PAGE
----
[OpenLayers-Dev] OpenLayers for Mobile devices
elbeau at gmail.com
Mon Dec 27 11:59:50 EST 2010
I'm definitely looking for "No white screen", but I'm also looking for more
than that. In the Map.js source code there is a parameter called
"factionalZoom" and the comment says:
* When fractionalZoom is set to true, it is possible to zoom to
* an arbitrary extent. This requires a base layer from a source
* that supports requests for arbitrary extents (i.e. not cached
* tiles on a regular lattice). This means that fractionalZoom
* will not work with commercial layers (Google, Yahoo, VE), layers
* using TileCache, or any other pre-cached data sources.
...but the truth is that even commercial cached tile maps like Google
support a raster-based fractional zoom. In other words, let's pretend that
Google only supported two different resolutions, 0.5 and 1.0, but then the
user uses a gesture or a mouse wheel or something and zooms to a resolution
of 0.6. Google displays the 1.0 resolution tile, but does a raster resize
down to 0.6. Sure, the tile looses some useful information during the
resize, but the UI experience is smoother than forcing predefined
resolutions on the user. I guess what I really want is "No White Screen"
and "No Resolution Restrictions Within The Min/Max Resolutions A Map
Supports". A browser can scale vectors and rasters reasonable well enough
that OpenLayers could be a lot smoother experience for users. This is less
pronounced on desktop implementations than on devices that support finger
gestures, but is applicable in both cases.
Once client-based fractional zooming works well, you can do things like a
good animated zoom-in effect when a user double-clicks, etc. as well.
Another "nice-to-have" is gradual fade-in of new tiles, which I have
already implemented for OpenLayers.Tile.Image's. Once these things are
done, OpenLayers will behave the same way that users are used to in modern
commercial map providers.
On Mon, Dec 27, 2010 at 10:23 AM, Bob Basques
<Bob.Basques at ci.stpaul.mn.us>wrote:
> I think the general idea that Beau is describing is "No white screen"!!
> Always hate a blank screen when transistioning a map, especially when
> zooming. Even something wildly pixelated is valuable to the end user to key
> on reference points, it also allows for rapid transitioning without waiting
> for the final rendering of things.
> Using a wheel zoom on this interface would be my example of how zooming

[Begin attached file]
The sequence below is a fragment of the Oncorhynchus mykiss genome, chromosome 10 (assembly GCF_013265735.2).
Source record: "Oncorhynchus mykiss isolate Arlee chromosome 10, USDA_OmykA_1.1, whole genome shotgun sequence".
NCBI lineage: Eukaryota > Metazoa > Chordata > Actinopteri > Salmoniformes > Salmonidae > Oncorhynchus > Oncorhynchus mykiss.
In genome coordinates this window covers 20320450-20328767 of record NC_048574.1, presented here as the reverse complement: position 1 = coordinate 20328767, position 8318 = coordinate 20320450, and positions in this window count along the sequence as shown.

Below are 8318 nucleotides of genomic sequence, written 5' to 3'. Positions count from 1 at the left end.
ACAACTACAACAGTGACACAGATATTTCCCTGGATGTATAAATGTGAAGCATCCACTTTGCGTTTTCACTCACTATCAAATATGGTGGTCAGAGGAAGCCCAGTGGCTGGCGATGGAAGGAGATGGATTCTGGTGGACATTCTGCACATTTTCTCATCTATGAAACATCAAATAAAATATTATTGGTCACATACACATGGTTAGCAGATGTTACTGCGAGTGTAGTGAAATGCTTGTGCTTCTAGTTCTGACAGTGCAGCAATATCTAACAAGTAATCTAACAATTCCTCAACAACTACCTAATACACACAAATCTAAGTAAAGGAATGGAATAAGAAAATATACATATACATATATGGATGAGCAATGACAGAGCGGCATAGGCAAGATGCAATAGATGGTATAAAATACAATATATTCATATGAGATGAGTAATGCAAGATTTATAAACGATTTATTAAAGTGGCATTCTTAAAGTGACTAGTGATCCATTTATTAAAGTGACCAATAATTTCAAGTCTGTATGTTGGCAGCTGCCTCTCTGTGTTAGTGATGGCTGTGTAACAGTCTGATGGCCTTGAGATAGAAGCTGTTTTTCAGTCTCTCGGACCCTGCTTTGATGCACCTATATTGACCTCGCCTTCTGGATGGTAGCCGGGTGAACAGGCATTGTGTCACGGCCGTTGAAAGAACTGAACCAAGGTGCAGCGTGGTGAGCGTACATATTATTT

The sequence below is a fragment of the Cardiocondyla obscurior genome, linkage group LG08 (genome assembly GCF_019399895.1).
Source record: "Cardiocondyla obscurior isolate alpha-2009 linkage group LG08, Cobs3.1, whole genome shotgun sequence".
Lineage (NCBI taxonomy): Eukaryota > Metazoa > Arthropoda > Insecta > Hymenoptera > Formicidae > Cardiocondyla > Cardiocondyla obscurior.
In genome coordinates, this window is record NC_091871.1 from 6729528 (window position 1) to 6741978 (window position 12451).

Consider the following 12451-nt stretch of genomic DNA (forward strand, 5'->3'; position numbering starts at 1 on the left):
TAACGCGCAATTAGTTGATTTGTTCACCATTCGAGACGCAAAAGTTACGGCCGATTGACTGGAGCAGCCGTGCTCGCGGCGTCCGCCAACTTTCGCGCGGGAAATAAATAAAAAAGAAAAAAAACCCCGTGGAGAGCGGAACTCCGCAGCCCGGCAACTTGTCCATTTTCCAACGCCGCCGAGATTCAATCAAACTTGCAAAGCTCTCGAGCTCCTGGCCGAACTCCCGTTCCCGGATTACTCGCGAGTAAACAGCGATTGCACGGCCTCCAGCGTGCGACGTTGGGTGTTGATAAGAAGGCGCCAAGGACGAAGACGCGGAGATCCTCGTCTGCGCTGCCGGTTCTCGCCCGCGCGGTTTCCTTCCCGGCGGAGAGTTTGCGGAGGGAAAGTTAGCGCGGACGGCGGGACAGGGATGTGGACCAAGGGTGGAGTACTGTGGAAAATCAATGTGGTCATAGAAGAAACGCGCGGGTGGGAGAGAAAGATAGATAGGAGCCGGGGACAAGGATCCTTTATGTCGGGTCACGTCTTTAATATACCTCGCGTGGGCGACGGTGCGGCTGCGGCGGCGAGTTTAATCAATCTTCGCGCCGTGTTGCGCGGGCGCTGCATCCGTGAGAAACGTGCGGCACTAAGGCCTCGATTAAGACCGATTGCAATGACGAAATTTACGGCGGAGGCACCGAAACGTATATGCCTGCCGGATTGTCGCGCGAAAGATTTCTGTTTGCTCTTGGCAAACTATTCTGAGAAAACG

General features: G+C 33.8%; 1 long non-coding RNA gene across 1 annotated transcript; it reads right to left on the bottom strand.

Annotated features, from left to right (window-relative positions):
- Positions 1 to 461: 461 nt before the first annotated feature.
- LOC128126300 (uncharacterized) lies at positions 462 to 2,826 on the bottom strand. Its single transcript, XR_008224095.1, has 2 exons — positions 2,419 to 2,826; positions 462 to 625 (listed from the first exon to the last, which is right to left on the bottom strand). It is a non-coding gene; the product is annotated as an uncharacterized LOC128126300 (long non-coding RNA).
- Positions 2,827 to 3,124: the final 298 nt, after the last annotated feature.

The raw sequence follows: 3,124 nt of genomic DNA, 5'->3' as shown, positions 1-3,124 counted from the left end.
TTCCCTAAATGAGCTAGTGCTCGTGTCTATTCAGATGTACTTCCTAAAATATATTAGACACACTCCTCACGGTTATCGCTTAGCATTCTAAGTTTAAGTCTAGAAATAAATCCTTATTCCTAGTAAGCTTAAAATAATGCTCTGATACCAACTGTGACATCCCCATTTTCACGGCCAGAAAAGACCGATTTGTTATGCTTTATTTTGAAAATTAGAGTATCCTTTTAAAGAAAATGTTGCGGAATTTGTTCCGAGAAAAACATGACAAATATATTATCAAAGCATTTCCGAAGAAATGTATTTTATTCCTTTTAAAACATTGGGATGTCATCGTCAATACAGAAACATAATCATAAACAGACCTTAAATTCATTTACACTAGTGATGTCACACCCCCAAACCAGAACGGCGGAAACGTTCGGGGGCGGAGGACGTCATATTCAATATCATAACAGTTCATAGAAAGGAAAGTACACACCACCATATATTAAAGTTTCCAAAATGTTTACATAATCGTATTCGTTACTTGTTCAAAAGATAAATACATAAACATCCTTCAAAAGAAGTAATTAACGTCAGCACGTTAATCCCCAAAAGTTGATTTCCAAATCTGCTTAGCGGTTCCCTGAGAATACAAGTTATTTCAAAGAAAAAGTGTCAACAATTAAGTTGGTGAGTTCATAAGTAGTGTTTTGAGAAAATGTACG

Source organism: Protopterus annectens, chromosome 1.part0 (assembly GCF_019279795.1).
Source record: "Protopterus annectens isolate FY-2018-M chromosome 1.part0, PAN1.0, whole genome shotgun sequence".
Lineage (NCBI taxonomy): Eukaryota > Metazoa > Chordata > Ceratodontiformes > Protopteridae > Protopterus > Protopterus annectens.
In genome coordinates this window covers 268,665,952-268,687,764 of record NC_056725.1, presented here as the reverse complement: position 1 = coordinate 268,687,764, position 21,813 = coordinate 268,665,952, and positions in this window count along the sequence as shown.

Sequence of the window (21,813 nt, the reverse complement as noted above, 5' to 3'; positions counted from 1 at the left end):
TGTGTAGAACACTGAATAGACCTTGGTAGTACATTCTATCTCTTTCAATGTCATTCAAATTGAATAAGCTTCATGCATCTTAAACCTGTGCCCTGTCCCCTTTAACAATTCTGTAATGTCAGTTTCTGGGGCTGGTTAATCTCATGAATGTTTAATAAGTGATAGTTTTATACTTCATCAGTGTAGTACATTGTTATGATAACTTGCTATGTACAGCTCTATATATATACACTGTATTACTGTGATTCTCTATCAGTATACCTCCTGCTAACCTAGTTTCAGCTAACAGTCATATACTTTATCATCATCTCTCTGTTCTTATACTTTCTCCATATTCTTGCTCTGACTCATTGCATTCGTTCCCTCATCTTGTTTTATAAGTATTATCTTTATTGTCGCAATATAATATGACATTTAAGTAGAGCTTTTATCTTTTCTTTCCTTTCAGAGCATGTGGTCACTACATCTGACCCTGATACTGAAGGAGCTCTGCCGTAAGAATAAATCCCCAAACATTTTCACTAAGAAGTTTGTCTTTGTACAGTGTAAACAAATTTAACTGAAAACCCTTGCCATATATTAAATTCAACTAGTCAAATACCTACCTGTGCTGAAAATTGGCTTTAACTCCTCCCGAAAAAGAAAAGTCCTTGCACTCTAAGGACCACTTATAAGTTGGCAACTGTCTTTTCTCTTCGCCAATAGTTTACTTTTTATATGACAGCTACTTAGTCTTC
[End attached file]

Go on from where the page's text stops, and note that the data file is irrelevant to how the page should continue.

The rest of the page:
> should work visually: *http://gis.ci.stpaul.mn.us/gis/gismo_public/html/,* this
> could use possibly more transistion steps as well as better end loop
> control, as in I should be able to pan, while waiting for the new tiles to
> download and replace the previously rescaled tiles. Right now the user
> needs to wait for the new tiles to display before rezooming or panning.
> This interface has been in use for a number of years (before OpenLayers
> even . . .) and is a preferred transistion effect. We've done some smaller
> implementations of OpenLayers from time to time, and the "always on" Map
> Feature is usually brought up at some point as a desirable feature, this is
> especially important in a emergency response/preparedness situation.
> >>> Beau Anderson <elbeau at gmail.com> wrote:
> No, the "resize" behavior is not the same as what I am describing. Using
> Google maps as an example, as you pinch to zoom in/out the raster image
> tiles resize to sized in-between the zoom levels. The "resize"
> transitionEffect does do a raster resize, but only to an actual zoom level.
> In other words, there is no graceful zooming to fractional zoom levels. In
> order to get an effect similar to Google's, you need to not only make the
> background tiles zoom to fractional zoom levels, but the actual foreground
> tiles themselves need to do the same, because if you've pinched to zoom in
> to a fractional zoom level, you need any newly loaded tiles to also be
> resized appropriately.
> To put it another way, if you're loading tiles whose actual dimensions
> are 256X256 pixels, it doesn't mean that you will actually be displaying the
> image at 256X256. The fractional zooming is second-nature for users on iOS
> and the newer versions of Android mobile devices these days. The other
> benefit you get for desktop computer users is that once you have fractional
> zooming, then even if the're doing a zoom to a new zoom level, it's not hard
> to do an animated zoom-in/zoom-out (again, the same way Google does). In the
> end, OpenLayers is AWESOME in it's support for various formats, but there
> are a couple UI paradigms that I really want to tweak before I turn it loose
> on my user base. The thing I HAVEN'T delved into yet is how easy/hard this
> will be to implement on other types of layers so that the whole UI acts
> appropriately :s
> On Sun, Dec 26, 2010 at 6:13 AM, Tom Hughes <tom at compton.nu> wrote:
>> On 23 December 2010 17:21, Beau Anderson <elbeau at gmail.com> wrote:
>>> I've got an existing successful iPhone application that I'm porting to
>>> other platforms. There's a lot that I want to add to my app's mapping
>>> functionality and OpenLayers looks like it would fit the bill great, but the
>>> user experience is just not as smooth as Google and Bing provide. The
>>> headache that I've been working on is getting layers that extend from
>>> OpenLayers.Grid to act more like Google where when you zoom in or out it
>>> simply scales the tiles you already have loaded then loads new tiles on top
>>> of them. To accomplish this we need to rethink the way that Grid layers
>>> layout their tiles so that there are multiple layers of tiles within one
>>> Grid (not just foreground and background img's in Image.js).
>> Doesn't setting transitionEffect to "resize" on the layer already do
>> Tom Hughes (tom at compton.nu)
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